Writing an Advance Directive - Preparing an Advance Directive
If you've decided to write an
advance directive, you've taken an important step to
make sure that your health care wishes are met.
When you write
your advance directive, think about the kinds of treatments you do or don't
want to receive if you get seriously hurt or ill. If you have questions and
need help to get started, see what
things to include in an advance directive for some
Involve your family, your
health care agent, and your doctor as you write your
advance directive so they'll know what you want. If something happens that you
didn't plan for, they'll have a better idea of how you would want to handle
There are many choices to make when you write your advance
directive. Some of these have to do with whether you want certain
To help you decide which medical treatments you do or
don't want to receive, see:
- Should I Receive Artificial Hydration and Nutrition?
- Should I Receive CPR and Mechanical Ventilation?
- Should I Stop Kidney Dialysis?
- Should I Stop Treatment That Prolongs My Life?
- Turning Off Your ICD
These are tough choices to make, but you don't have to
make them alone. Look to your family, your doctor, and your friends for help
Write down your wishes
As you prepare an advance
directive, you'll need to follow these four important steps:
- Get the living will and medical power of
attorney forms for your state, or use a universal form that has been approved by many states.
- Forms are different in each state. In general, doctors will respect your wishes even if you have a form from a different state.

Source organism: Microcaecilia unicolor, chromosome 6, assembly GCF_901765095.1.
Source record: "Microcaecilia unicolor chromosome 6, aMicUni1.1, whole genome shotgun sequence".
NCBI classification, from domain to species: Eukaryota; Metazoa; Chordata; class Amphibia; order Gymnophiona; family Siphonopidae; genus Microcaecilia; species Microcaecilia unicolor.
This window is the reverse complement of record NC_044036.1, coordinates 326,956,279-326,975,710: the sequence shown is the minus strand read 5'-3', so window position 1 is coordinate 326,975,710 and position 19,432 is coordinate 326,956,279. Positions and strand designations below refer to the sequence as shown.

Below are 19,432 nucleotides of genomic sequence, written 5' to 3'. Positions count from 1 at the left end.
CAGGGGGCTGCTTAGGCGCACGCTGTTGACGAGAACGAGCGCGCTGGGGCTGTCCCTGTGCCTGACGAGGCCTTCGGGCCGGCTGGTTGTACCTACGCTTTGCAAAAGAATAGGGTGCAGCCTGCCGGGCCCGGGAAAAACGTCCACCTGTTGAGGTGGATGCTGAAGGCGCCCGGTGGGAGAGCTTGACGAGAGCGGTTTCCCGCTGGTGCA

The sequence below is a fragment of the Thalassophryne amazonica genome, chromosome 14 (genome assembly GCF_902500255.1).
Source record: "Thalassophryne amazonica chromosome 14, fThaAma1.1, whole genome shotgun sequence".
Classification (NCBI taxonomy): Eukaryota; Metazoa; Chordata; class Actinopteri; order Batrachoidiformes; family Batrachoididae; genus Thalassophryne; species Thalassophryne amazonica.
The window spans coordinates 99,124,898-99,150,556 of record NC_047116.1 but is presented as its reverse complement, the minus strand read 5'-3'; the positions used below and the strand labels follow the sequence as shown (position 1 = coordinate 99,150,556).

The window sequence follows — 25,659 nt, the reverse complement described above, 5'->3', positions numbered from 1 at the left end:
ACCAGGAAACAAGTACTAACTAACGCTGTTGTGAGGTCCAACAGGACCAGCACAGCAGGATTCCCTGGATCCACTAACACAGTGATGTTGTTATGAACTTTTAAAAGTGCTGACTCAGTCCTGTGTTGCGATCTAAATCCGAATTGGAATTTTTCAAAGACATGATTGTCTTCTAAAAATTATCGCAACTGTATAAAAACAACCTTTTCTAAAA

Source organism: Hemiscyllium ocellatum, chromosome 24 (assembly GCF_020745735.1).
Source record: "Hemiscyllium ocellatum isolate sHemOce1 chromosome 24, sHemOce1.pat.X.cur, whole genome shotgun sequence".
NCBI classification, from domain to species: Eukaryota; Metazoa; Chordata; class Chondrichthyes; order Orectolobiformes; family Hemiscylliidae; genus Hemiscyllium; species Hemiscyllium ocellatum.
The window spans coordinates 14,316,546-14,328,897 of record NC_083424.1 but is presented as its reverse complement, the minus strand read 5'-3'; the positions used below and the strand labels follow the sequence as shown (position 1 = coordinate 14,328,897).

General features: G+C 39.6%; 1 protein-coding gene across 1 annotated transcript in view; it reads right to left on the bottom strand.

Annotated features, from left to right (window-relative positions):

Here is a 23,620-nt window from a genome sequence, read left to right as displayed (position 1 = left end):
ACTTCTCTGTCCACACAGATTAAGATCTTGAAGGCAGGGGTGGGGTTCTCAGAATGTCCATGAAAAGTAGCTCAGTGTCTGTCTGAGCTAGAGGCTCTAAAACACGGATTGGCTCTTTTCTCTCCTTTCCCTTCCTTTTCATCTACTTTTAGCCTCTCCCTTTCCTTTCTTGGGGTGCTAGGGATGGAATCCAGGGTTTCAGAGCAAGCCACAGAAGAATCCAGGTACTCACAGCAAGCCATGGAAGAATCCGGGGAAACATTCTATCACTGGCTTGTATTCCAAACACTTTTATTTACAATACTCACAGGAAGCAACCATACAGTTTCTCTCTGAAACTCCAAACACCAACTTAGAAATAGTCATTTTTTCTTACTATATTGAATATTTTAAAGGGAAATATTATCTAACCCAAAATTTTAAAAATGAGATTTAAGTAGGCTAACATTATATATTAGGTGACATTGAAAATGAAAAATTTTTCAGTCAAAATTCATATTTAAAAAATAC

- You can get the
forms in a doctor's office, hospital, law office, state or local office for the
aging, senior center, nursing home, or online.
- Your state may offer an online registry. This is a place you can store your advance directive online so authorized health care providers can find it right away.
- You might use a universal form that has been approved by many states. This kind of form can sometimes be completed and stored online. Your electronic copy will then be available wherever you have a connection to the Internet.
- Choose a health care agent. This should be a
person you trust to make decisions for you. For more information, see the topic
Choosing a Health Care Agent.
- Fill out the
forms, and have them witnessed as your state requires.
- Keep the original form in a safe but accessible place, such as in your desk with other important papers. Let your loved ones know where you keep your forms. Don't keep it in a safe deposit
box unless others can get to it. On each copy, write down where the original
form is kept. Give copies to:
- The person that you choose for your agent and any alternate agents.
- Your lawyer.
- Your doctor or doctors.
- Family members.
- Any other person who may be called if you have a medical emergency.
You can change or cancel your advance directive at any
time. Just fill out new forms and get rid of your existing forms. Or you can
just let your family, your doctor, and your health care agent know about the
change. If you change or create new forms, give everyone an updated copy. Don't just cross out
or add new details unless it's only to change your address or phone